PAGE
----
Drone Footage Shows Mass Coronavirus Graves On Hart Island In New York

On Thursday the state reported another 10,000 coronavirus infections, and there are now more cases there than in any country in the world.
NYC coronavirus hart island mass graves
AP Photo/John Minchillo

They were already visible from space, and now the mass graves New York is digging to bury people killed by coronavirus have been shown in detail in grim drone footage.

The video footage shows workers in hazmat suits stacking caskets on top of each other in huge trenches in the ground on Hart Island in New York City.

The footage shows forklifts being used to deliver the caskets to the workers who then stack them one on top of another. The images show dozens of plain pine coffins buried inside the trench.


Workers have to use a ladder to descend into the huge pit where the caskets were stacked.

New York is among the hardest-hit places on the planet by the pandemic, and its morgues and emergency rooms have been overwhelmed as a result.

On Thursday, the state reported another 10,000 infections bringing the total to almost 160,000. This means that if New York were its own country, it would have more confirmed cases than any other nation. The two hardest-hit countries in Europe, Spain and Italy, have confirmed 153,000 and 143,000 cases respectively.

The city has used Hart Island to bury those with no next of kin and those whose families can not arrange a funeral since the 1800s.

Typically, inmates from Rikers Island prison have conducted the burials, but because of the scale of the task facing officials in New York right now, the city has hired contract laborers to help bury the dead.

READ: You can see New York’s mass graves from space

Typically 25 bodies are buried there every week. Now, that many are being buried on the island every single day, a spokesman for the Department of Corrections, which oversees the burials, told Reuters.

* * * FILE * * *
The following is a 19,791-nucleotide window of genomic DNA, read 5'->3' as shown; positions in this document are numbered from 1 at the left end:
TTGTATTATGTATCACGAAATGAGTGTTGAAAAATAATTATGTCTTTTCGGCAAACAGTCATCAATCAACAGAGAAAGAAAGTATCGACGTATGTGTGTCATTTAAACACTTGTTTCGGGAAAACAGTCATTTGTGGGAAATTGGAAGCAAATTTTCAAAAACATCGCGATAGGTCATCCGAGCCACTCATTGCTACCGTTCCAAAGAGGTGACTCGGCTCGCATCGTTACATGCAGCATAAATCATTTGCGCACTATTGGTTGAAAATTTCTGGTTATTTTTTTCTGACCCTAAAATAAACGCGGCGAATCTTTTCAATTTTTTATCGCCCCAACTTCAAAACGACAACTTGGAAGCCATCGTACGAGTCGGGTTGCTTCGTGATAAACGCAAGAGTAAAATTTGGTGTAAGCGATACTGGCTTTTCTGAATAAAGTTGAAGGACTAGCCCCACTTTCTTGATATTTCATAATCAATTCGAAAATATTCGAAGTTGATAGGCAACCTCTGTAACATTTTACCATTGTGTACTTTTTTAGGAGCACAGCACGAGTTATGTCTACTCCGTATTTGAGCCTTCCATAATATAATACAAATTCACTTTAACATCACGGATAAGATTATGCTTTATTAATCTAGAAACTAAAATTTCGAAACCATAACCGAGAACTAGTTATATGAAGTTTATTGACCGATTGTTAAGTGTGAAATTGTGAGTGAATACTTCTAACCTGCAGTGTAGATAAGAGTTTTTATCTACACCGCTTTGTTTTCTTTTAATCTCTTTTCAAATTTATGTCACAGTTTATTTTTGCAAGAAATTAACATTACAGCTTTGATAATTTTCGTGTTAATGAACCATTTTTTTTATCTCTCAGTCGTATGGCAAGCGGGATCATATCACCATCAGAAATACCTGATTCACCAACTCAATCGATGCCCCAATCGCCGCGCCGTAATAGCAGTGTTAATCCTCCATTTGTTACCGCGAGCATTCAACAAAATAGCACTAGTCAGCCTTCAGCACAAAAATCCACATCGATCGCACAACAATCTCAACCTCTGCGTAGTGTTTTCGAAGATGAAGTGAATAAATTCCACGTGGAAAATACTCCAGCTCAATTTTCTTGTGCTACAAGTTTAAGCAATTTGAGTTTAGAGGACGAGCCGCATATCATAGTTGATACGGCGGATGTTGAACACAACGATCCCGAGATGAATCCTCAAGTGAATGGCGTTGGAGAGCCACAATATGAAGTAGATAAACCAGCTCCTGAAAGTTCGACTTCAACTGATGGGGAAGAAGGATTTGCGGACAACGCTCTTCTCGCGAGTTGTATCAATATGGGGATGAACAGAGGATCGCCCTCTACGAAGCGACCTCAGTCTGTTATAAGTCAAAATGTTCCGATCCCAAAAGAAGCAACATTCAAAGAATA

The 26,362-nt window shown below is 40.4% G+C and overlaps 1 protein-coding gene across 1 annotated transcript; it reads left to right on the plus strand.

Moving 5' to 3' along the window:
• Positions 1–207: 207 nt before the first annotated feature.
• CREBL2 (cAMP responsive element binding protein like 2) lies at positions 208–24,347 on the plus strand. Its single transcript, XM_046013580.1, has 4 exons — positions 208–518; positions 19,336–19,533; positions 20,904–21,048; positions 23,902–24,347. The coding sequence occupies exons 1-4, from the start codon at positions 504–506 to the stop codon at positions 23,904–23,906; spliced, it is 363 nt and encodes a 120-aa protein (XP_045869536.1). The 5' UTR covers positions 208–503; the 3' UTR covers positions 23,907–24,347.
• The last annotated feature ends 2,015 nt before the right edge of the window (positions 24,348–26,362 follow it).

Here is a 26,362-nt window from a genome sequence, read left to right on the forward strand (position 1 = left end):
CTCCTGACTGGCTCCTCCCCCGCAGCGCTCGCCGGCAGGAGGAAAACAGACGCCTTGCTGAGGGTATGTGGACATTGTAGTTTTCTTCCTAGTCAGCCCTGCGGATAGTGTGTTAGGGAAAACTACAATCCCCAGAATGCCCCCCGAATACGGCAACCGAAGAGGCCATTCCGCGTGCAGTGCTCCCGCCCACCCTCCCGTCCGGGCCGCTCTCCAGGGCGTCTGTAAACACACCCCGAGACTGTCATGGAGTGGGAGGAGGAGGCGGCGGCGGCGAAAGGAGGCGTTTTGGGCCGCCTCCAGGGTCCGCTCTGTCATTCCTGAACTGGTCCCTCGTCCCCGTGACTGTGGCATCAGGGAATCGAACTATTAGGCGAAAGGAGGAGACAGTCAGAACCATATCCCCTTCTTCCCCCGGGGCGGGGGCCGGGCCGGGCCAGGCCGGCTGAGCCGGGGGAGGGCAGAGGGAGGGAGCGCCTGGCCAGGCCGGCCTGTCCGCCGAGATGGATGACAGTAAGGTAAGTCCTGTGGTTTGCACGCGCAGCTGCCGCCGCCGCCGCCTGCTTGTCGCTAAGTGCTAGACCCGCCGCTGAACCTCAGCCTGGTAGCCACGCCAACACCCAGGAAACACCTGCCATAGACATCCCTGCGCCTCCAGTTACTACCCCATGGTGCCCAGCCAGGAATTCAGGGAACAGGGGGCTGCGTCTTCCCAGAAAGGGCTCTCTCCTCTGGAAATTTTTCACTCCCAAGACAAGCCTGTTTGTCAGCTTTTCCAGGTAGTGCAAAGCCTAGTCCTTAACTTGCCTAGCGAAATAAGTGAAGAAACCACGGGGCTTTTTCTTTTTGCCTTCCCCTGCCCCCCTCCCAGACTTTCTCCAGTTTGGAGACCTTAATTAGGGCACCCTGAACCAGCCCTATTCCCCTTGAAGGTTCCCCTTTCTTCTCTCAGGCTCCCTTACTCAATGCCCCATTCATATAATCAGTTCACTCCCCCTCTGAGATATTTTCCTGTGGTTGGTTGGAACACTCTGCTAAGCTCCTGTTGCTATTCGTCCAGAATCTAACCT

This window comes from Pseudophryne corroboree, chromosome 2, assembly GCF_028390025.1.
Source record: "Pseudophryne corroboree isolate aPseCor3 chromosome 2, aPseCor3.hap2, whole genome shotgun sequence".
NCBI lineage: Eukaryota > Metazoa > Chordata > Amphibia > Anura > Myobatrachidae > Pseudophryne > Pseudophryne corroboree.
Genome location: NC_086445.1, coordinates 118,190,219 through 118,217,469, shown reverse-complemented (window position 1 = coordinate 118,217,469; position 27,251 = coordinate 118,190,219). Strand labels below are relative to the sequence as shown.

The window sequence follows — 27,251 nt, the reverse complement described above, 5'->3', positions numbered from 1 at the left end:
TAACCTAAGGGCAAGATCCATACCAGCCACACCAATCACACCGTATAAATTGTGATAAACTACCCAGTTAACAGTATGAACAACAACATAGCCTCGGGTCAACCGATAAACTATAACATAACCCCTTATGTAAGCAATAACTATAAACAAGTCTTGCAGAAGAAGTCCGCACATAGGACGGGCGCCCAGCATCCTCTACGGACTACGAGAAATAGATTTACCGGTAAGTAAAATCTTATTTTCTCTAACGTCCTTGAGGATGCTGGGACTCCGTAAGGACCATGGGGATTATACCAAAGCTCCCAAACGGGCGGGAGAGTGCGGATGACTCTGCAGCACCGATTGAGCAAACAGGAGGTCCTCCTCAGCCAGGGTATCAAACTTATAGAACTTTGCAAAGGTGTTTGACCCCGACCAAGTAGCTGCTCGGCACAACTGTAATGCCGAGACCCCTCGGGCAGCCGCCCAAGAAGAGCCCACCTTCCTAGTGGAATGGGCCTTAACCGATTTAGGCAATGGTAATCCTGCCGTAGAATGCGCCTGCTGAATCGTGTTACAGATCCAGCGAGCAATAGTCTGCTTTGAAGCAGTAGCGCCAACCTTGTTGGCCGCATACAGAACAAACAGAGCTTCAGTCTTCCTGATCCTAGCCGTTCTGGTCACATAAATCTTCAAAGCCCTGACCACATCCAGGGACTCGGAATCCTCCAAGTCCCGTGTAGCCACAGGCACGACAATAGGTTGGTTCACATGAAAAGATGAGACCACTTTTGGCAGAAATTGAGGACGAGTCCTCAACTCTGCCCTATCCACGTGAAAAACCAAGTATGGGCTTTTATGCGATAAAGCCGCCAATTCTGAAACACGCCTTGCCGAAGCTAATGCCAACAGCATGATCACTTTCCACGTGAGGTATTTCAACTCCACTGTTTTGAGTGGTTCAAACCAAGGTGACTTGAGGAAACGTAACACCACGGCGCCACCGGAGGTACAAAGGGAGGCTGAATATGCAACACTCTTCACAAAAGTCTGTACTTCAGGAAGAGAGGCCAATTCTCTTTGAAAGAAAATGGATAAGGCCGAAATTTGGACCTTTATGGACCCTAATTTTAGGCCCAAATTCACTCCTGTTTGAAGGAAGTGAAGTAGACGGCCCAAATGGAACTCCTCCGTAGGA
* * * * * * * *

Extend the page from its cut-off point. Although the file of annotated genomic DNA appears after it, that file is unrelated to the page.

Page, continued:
New York City’s medical examiner told AP on Thursday that the city will now only hold unclaimed bodies for 14 days, down from the usual 30 day limit, before they are transferred for temporary interment at a city cemetery.

The bodies are wrapped in plastic and placed in pine coffins, and the names of the deceased are scrawled in large letters on the lid of the coffin in case they need to be disinterred at a later date.


According to satellite images provided to Motherboard by geospatial data company Maxar Technologies in Colorado, the burial trenches in New York City were already visible from space four days ago, on April 6.

READ: These 30 regimes are using coronavirus to repress their citizens

New York is not the only place where officials have been forced to dig mass grave sites during the pandemic. In March, the Washington Post reported that in Iran, two burial trenches 100 yards long — about the length of a soccer field — at Behesht-e Masoumeh cemetery in the Shia holy city of Qom, were visible from space.

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Cover: Workers wearing personal protective equipment bury bodies in a trench on Hart Island, Thursday, April 9, 2020, in the Bronx borough of New York. (AP Photo/John Minchillo)